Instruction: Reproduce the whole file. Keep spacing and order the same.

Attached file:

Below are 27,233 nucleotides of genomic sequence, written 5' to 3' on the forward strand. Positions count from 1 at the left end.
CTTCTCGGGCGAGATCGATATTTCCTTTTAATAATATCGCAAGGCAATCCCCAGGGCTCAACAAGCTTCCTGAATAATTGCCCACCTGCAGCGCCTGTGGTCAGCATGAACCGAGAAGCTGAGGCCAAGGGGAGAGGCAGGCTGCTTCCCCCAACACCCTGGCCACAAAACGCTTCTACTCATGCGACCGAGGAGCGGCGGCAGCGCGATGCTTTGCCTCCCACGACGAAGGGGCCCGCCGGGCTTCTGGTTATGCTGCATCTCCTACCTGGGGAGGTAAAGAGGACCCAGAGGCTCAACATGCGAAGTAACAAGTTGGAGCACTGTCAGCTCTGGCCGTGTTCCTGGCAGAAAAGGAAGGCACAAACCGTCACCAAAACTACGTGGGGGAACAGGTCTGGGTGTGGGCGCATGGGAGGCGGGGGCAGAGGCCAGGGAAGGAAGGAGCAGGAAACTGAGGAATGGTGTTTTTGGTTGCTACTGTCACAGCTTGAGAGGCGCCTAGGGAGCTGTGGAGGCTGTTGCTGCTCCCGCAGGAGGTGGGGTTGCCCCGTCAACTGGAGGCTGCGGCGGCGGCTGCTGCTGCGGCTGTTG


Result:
Below are 27,233 nucleotides of genomic sequence, written 5' to 3' on the forward strand. Positions count from 1 at the left end.
CTTCTCGGGCGAGATCGATATTTCCTTTTAATAATATCGCAAGGCAATCCCCAGGGCTCAACAAGCTTCCTGAATAATTGCCCACCTGCAGCGCCTGTGGTCAGCATGAACCGAGAAGCTGAGGCCAAGGGGAGAGGCAGGCTGCTTCCCCCAACACCCTGGCCACAAAACGCTTCTACTCATGCGACCGAGGAGCGGCGGCAGCGCGATGCTTTGCCTCCCACGACGAAGGGGCCCGCCGGGCTTCTGGTTATGCTGCATCTCCTACCTGGGGAGGTAAAGAGGACCCAGAGGCTCAACATGCGAAGTAACAAGTTGGAGCACTGTCAGCTCTGGCCGTGTTCCTGGCAGAAAAGGAAGGCACAAACCGTCACCAAAACTACGTGGGGGAACAGGTCTGGGTGTGGGCGCATGGGAGGCGGGGGCAGAGGCCAGGGAAGGAAGGAGCAGGAAACTGAGGAATGGTGTTTTTGGTTGCTACTGTCACAGCTTGAGAGGCGCCTAGGGAGCTGTGGAGGCTGTTGCTGCTCCCGCAGGAGGTGGGGTTGCCCCGTCAACTGGAGGCTGCGGCGGCGGCTGCTGCTGCGGCTGTTG